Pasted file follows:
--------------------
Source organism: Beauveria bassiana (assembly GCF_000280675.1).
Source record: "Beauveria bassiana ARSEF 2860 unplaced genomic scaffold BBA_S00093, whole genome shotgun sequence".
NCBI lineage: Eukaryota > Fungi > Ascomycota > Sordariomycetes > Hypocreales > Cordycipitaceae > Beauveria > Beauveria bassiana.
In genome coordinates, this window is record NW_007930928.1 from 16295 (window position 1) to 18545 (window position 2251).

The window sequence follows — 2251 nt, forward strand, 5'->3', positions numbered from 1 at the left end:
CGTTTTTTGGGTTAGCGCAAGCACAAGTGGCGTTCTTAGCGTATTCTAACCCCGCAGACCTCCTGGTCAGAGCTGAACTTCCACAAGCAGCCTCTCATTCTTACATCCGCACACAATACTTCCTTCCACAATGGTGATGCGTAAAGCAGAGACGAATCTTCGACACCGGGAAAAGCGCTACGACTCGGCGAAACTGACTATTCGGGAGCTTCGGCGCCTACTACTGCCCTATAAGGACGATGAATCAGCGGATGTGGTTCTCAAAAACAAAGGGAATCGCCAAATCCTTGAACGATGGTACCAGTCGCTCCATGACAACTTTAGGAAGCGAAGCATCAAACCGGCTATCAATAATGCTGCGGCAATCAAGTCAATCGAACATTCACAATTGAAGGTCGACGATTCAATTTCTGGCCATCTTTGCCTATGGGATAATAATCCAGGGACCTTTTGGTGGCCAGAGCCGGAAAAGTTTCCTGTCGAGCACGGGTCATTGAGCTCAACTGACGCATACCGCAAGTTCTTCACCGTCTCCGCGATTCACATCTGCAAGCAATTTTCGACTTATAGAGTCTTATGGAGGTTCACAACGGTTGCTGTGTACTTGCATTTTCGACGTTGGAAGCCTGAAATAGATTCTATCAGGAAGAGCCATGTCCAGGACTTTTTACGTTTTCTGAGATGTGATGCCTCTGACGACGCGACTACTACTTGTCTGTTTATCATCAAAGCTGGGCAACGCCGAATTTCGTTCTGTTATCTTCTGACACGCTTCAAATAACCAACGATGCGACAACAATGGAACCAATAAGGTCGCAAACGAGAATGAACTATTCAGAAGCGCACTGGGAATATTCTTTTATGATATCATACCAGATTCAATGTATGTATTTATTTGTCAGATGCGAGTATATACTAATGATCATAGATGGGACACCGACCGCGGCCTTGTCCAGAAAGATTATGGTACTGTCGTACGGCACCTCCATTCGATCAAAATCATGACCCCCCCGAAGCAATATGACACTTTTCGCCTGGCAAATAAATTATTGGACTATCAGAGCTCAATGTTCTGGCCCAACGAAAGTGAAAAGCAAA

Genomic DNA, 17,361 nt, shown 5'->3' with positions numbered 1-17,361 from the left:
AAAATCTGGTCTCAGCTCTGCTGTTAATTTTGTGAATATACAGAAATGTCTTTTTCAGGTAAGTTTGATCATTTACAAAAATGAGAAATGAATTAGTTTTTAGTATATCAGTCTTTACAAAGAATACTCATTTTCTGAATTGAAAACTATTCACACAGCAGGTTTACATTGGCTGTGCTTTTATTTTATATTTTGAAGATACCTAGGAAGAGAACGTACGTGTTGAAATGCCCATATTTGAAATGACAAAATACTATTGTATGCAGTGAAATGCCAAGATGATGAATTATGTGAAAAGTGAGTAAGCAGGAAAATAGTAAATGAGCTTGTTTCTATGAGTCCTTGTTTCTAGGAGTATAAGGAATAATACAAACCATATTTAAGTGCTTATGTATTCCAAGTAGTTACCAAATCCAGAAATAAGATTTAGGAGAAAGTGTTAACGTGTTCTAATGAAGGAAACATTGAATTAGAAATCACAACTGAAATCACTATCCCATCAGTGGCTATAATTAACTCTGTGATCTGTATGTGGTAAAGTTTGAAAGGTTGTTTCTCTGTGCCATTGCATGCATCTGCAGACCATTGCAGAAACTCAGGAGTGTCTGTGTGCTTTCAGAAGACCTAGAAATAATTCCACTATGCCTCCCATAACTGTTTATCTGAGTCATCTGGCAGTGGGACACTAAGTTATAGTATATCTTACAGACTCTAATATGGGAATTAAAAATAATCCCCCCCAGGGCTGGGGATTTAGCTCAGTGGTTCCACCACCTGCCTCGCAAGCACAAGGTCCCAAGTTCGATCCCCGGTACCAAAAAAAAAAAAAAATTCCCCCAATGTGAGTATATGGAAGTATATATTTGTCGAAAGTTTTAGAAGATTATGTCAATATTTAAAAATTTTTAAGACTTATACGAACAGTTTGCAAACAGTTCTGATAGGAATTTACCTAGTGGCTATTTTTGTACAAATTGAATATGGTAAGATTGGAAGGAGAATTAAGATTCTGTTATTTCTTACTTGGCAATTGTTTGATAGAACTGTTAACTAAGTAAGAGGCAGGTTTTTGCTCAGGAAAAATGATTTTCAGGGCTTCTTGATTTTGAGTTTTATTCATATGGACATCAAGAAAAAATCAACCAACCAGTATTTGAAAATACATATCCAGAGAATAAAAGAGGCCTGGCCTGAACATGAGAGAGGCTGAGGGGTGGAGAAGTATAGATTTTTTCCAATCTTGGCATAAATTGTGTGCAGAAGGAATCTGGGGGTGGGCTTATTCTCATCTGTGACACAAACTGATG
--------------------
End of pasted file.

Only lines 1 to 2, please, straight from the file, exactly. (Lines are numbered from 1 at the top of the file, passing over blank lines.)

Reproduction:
Source organism: Beauveria bassiana (assembly GCF_000280675.1).
Source record: "Beauveria bassiana ARSEF 2860 unplaced genomic scaffold BBA_S00093, whole genome shotgun sequence".